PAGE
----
Who ordered the code red? (who let tom cruise in this monologue? – he’s too short – just like your life)

You want the truth? You can’t handle the truth

Here’s your code red:  Here’s the truth:

Experiential time, absent aggressive action to reverse it, will keep speeding up

So… Go ahead, avoid the highs and lows of life – and here’s what you are going to get:

Time Stops When it Speeds Up

Screen Shot 2014-10-17 at 9.39.26 AM Physics teaches us the theory of relativity:

In a massive gravitational pull there’s a change in activity

As we accelerate towards the speed of light

That there is an “event horizon” where we lose all sight.

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Time inside stops relative to the outside world

Under the massive forces and compression, time itself is swirled

It’s a slinky on a staircase, a complex blue fractal

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It's a radical rollercoaster, string theory in a cats cradle…

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It is bellows and helixes and event horizons at the ends

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Time stops when it speeds up, it accelerates when it bends

Your Brain Has No Clock – It Does NOT Tick Tock, Tick Tock

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is quite different than this thing here

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As it turns out, this thing

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doesn't have one of these

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or more accurately it has a whole bunch of these running at different speeds

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Time in our brains doesn’t tick tock tick tock with equal density

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Time in our brains is dependent on our experiences - and their relative intensity

Your Clock Has Been Lying to You...

FullSizeRender This things here: they're a lie.

We’ve been lied to, side-tracked, distracted, manipulated

This ticking, this tocking – this terrible terminal tracking of the ticking of time teaching us trivial untruths:

It taught us that each second is exactly the same,

That each minute, each day, progresses in a linear way

That each is the same distance from the last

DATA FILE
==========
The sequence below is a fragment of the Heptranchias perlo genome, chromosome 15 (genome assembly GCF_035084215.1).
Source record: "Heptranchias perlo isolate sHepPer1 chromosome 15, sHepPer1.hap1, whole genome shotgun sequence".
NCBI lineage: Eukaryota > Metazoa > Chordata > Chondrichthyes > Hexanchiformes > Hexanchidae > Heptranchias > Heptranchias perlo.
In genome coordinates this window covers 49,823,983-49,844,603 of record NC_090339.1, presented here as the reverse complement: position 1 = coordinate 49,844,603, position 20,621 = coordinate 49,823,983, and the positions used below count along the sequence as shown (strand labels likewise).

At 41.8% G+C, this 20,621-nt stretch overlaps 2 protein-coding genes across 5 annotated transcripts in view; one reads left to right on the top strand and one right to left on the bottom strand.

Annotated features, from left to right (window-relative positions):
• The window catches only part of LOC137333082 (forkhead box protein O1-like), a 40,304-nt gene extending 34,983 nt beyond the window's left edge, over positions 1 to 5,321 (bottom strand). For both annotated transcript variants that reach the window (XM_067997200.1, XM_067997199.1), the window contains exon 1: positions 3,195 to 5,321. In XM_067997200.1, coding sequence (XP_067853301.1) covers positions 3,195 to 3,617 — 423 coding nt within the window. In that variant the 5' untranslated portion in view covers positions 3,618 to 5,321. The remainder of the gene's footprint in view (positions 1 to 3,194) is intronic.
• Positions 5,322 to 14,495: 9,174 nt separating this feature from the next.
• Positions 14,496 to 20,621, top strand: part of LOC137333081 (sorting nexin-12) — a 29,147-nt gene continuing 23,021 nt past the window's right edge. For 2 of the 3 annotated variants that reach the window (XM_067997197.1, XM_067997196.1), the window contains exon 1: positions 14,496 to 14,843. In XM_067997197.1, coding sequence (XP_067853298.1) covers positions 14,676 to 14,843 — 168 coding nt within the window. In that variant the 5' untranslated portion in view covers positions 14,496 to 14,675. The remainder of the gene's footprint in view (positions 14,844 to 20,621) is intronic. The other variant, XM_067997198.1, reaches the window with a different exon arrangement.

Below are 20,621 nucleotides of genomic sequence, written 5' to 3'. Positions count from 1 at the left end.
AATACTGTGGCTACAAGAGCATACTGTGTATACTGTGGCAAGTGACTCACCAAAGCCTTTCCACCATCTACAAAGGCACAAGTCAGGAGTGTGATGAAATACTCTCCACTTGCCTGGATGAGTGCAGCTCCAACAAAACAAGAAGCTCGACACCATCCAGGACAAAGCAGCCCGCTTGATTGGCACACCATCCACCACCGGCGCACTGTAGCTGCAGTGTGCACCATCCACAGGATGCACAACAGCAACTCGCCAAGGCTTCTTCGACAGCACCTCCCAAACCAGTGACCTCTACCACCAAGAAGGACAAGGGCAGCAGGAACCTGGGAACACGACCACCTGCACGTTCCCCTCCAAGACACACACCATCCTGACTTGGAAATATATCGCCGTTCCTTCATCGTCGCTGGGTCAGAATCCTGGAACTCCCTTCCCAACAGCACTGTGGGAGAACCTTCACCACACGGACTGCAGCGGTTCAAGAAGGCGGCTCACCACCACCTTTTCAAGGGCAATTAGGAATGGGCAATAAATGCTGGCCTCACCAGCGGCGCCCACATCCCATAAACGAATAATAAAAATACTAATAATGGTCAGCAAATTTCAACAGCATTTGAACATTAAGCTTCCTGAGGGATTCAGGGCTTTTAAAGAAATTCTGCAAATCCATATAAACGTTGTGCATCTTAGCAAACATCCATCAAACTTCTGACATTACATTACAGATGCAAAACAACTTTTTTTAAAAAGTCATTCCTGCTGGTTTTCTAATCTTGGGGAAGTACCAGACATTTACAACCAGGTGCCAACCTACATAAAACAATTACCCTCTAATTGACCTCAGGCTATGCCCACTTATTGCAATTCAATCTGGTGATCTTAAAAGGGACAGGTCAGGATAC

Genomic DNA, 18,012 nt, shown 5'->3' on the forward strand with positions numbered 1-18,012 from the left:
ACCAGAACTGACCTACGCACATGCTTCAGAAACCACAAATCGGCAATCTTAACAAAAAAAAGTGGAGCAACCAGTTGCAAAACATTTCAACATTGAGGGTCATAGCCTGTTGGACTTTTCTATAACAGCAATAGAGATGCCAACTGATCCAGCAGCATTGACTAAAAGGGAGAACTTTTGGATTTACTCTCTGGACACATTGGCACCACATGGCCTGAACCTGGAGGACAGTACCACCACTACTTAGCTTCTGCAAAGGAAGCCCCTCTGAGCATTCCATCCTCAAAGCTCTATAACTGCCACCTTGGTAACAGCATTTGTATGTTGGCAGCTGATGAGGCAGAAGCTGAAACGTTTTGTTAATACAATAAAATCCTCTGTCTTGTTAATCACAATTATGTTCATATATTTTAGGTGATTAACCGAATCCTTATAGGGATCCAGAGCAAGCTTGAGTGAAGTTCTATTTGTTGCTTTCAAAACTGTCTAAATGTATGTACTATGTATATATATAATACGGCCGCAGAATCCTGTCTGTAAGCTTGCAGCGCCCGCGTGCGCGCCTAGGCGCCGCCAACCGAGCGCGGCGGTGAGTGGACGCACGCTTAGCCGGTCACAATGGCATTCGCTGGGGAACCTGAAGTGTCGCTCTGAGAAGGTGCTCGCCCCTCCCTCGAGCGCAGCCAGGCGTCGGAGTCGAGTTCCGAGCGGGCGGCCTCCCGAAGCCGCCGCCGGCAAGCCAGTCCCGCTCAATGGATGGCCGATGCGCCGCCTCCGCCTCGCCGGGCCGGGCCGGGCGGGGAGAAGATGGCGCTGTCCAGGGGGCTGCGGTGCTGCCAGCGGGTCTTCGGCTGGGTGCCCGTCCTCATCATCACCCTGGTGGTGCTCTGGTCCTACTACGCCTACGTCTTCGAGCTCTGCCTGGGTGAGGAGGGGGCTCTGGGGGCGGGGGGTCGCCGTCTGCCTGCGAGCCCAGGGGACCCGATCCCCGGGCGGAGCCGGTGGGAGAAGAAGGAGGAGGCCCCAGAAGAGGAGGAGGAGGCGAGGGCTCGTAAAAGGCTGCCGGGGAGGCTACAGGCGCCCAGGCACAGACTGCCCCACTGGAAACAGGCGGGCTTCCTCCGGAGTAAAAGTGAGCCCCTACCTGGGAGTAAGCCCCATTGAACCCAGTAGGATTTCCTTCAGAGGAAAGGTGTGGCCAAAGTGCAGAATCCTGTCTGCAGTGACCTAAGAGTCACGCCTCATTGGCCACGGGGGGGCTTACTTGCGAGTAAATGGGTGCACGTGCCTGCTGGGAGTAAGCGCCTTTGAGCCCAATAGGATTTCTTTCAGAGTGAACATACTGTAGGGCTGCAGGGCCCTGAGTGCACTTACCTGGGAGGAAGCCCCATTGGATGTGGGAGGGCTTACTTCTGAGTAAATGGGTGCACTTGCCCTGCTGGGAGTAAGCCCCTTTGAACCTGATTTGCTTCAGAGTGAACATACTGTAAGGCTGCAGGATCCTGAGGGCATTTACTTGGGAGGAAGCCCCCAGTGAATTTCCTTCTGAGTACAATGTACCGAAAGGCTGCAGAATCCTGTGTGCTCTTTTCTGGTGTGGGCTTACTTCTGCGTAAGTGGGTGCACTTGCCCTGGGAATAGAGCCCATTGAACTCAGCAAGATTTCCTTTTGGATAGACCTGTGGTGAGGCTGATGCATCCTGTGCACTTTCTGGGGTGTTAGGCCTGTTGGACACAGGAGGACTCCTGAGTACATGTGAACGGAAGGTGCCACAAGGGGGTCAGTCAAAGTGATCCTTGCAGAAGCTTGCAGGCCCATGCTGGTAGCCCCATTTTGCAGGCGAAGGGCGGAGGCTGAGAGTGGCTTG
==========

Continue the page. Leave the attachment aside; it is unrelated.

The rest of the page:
That these clicks are an equal measure of the past

How Long Did Summers Last as a Kid?

Screen Shot 2014-11-08 at 3.24.04 PM How long did summers last as a kid?

Splashing into the lake, riding bikes across busy streets.

Crushes, broken hearts, bruises and dirty knees.

We all know summer lasted “forever” as a kid..

Everything was new - we really lived everything we did.

And now? How long do they last, in this world of the mundane?

I don’t know about you but I ache to live endless summers again.

LOVE = SPEED (of connections)

Friendship (Love) = Talent (Strengths) = Electricity (Speed) Every once in a great while, that magical rare occurrence happens when you sit down with someone and instantly connect, the conversation lights up with electricity and time flies. You look at your watch a half hour later, and realize it has been three hours... Conversely we often sit down with acquaintances or business partners and an hour or two later into a plodding forced conversation realize it has only been 20 minutes.

What's the difference? As it turns out it is sometimes you have a natural talent for people: and that talent is predicated on speed: the speed of the neural connections begin triggered in your interaction. The good news is you can develop a "talent" for just about anyone. The bad news is it can take a lot of time and effort and it all has to do with the science of myelin:

The field of neuroscience is filled daily with new discoveries. One of the most important in recent years is that of myelin – a mysterious substance in the brain that with practice or focus actively wraps itself around select neural circuits with multiple layers. The more practice and the greater the focus, the greater the number of layers of myelin wrapping the circuits. Myelin then acts as an electrical insulator, causing those neural pathways to accelerate their ability to send signals to other parts of the brain by up to 1000 times faster. Myelin is the gray matter of the brain and was previously thought to be “inert” and in many ways it is, but through this act of wrapping axons it is now known to play a major role.

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Here’s where the brain science gets interesting. Myelin exists in the brain in two forms – 1) Naturally accumulated and insulated circuits formed from an early age which are quickly labeled “natural talent” (which may in itself be a combination of genetics and exposure to certain stimuli during childhood) and 2) Myelinated circuits developed and accumulated through “diligent practice” – any repeated activity where the brain’s attention is focused.

Here’s the thing - a myelinated circuit is a myelinated circuit - it doesn’t matter how it is formed, it shows up the same way: as a strength or “talent” - the ability to process and understand a complicated set of inputs at incredibly high speeds. In particular, one common factor of highly myelinated circuits is that they operate at speeds significantly faster than the functioning of the neo cortex or “rational brain” which is where some of the mystique comes from. When we are able to do something without “thinking” we consider it talent, a strength.